Intrinsic Motivation, Passion and Productivity


by William Jackson PsyD


     It is well established in psychological research and theory that intrinsic motivation can be more powerful and long lasting than extrinsic motivation [1,2].

Intrinsic motivation = an internal natural drive for a behavior.

Example: being hungry and wanting to eat, wanting to be liked and accepted by others or working hard for the love of a project.

Extrinsic motivation = motivation by an external reward or punishment

Example: being motivated to work a job you do not like because the money is good, or, you work really hard on a deadline because you know your boss might fire you if you do not get it done.

     The famous behaviorist B.F. Skinner (Skinner, 1953) found that an external reward can motivate behavior change as long as the external reward was present and consistent. When it was removed the motivation for the identified behavior ceased. What happens when a person has not found an intrinsic motivation and the extrinsic motivation is removed? They may feel like things are a bit meaningless, like they are floating without direction.

                                                       (Grant, 2008)

                                                       (Grant, 2008)

 A recent article reporting on the effects of intrinsic motivation in two studies found that when people feel personally invested in their work, they work harder and are more productive [2]. In the first study fire fighters who had high intrinsic motivation for their job, worked nearly twice as many overtime hours because they believed in what they were doing. A second study that looked at the performance of fund raisers, found that fundraisers raised nearly double the amount of money week to week when they reported to be personally invested in their work [2].

"Finding a personal mission takes insight"


Some intrinsic motivations are easy to find and are common to everyone: hunger, thirst and need for love, to name a few. However, most can identify with a need to have purpose and meaning in life. Finding a personal mission takes insight. One must know one’s self and be able to recognize the spark of interest and passion. That recognition takes time and quality attention, as well as courage, good support, and determination to make that spark grow into a fire of passionate intrinsic motivation. Here is a guided meditation focused on mindfulness to assist in this process.

"....time alone, meditation, time to essential to productivity..."


     Deep work, explained Cal Newport Ph.D. author of “Deep work: rules for focused success in a distracted world,”(3) like time alone, meditation, time to unplug, where one can give their full attention and become deeply engaged with what is important to them is essential to productivity. In addition, researchers have found when people are given a choice, context of why what they are doing is important and are able to personalize their use of time the intrinsic motivation and productivity are boosted [4–6].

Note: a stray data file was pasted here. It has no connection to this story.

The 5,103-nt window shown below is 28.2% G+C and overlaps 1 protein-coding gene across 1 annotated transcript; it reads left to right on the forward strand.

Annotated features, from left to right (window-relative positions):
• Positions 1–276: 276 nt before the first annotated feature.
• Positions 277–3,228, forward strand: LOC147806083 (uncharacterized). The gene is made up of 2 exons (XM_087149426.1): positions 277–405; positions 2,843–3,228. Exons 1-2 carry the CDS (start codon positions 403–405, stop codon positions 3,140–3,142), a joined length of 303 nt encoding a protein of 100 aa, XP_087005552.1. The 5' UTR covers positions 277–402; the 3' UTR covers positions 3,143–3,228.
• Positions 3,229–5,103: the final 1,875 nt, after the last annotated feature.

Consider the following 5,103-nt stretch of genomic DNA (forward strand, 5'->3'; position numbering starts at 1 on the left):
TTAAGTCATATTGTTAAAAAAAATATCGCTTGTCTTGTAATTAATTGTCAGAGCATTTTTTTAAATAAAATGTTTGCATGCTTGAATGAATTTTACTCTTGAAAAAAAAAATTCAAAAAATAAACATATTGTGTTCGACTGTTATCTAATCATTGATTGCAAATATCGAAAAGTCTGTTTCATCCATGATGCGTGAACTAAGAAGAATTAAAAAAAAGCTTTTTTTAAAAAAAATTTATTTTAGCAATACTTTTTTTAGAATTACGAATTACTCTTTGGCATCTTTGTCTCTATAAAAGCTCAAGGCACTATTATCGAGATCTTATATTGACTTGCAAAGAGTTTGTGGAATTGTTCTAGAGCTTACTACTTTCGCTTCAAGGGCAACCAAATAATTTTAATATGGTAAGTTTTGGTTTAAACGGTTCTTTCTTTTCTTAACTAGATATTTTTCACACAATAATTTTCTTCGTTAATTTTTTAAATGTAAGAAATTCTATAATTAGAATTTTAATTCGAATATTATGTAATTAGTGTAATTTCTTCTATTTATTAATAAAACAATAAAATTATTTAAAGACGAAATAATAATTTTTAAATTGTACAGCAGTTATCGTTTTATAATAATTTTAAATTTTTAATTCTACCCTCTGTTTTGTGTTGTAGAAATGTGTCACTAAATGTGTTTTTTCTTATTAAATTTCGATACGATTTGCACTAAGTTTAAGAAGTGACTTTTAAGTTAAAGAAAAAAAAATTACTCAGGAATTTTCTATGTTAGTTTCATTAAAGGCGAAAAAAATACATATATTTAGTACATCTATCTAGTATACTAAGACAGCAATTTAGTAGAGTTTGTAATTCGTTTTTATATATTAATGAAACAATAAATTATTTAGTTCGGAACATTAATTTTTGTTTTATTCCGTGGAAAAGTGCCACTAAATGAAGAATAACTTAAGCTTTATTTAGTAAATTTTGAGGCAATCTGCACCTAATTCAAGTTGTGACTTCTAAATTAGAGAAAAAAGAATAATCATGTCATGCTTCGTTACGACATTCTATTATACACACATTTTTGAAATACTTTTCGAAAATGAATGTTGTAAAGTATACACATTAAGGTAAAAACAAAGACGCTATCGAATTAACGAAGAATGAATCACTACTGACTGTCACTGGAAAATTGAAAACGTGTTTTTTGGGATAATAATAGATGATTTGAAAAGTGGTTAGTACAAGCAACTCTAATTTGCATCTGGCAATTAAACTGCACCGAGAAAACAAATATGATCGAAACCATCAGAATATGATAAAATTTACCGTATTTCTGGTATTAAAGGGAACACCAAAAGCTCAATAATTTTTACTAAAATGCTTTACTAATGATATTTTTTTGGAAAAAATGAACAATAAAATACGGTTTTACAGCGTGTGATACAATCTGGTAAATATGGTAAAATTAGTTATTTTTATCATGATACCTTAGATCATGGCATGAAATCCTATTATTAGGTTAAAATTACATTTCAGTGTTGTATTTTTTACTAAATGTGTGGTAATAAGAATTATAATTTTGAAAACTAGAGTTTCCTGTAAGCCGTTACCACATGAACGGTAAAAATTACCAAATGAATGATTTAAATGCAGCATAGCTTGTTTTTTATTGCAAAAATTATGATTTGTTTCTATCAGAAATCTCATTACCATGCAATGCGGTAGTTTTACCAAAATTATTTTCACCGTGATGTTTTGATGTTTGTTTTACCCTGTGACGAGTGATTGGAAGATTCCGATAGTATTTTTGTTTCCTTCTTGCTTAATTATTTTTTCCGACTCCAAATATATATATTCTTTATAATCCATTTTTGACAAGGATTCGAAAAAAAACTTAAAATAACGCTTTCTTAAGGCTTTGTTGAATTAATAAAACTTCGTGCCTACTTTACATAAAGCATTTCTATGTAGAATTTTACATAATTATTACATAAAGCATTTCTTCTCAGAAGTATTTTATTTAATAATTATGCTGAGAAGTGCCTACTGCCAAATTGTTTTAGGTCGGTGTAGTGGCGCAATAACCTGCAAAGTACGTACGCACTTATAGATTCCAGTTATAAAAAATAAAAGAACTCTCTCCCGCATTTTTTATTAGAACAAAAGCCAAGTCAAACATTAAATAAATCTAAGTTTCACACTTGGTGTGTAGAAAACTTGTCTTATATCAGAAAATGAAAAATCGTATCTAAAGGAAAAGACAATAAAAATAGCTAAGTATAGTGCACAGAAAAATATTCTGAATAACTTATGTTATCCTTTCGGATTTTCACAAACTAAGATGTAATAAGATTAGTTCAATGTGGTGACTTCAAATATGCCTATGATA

It is no surprise that those who are able to be deeply engaged in working at what they love they report to be upwards of 500% more productive [7]. One medical research from the University of Washington calls this deep work process of taking the time to find what is personally important, and devoting concentrated time, free from distraction the “Productivity Super Power”[8].

What is the fuel of your superpower? Join the discussion




1.     Benabou, Rolan, Tirole J. Intrinsic and Extrinsic Motivation. Rev Econ Stud. 2003;70:489-520. Accessed March 29, 2018.

2.     Grant AM. Does Intrinsic Motivation Fuel the Prosocial Fire? Motivational Synergy in Predicting Persistence, Performance, and Productivity. J Appl Psychol. 2008;93(1):48-58. doi:10.1037/0021-9010.93.1.48.

3.     Newport C. Deep Work: Rules for Focused Success in a Distracted World. (UK H, ed.).; 2016.

4.     Cordova DI, Lepper MR. Intrinsic motivation and the process of learning: Beneficial effects of contextualization, personalization, and choice. J Educ Psychol. 1996;88(4):715-730. doi:10.1037//0022-0663.88.4.715.

5.     Baltes, Boris, Briggs, Thomas, Huff, Joseph, Wright, Julie, Neuman G. Flexible and Compressed Workweek Schedules: A Meta-Analysis of Their Effects on Work-Related Criteria. J Appl Psychol. 1999;84(4):496-513. Accessed March 29, 2018.

6.     Deschamps J-C, Brown R. Superordinate goals and intergroup conflict. Br J Soc Psychol. 1983;22(3):189-195. doi:10.1111/j.2044-8309.1983.tb00583.x.

7.     Cranston, Susie, Keller S. Increasing the “meaning quotient” of work | McKinsey & Company. Mckinsey Quarterly. Published 2013. Accessed March 29, 2018.

8.     Bhargava P. Deep Work: A Productivity Superpower. Curr Probl Diagn Radiol. 2017;46(1):1-2. doi:10.1067/j.cpradiol.2016.10.001.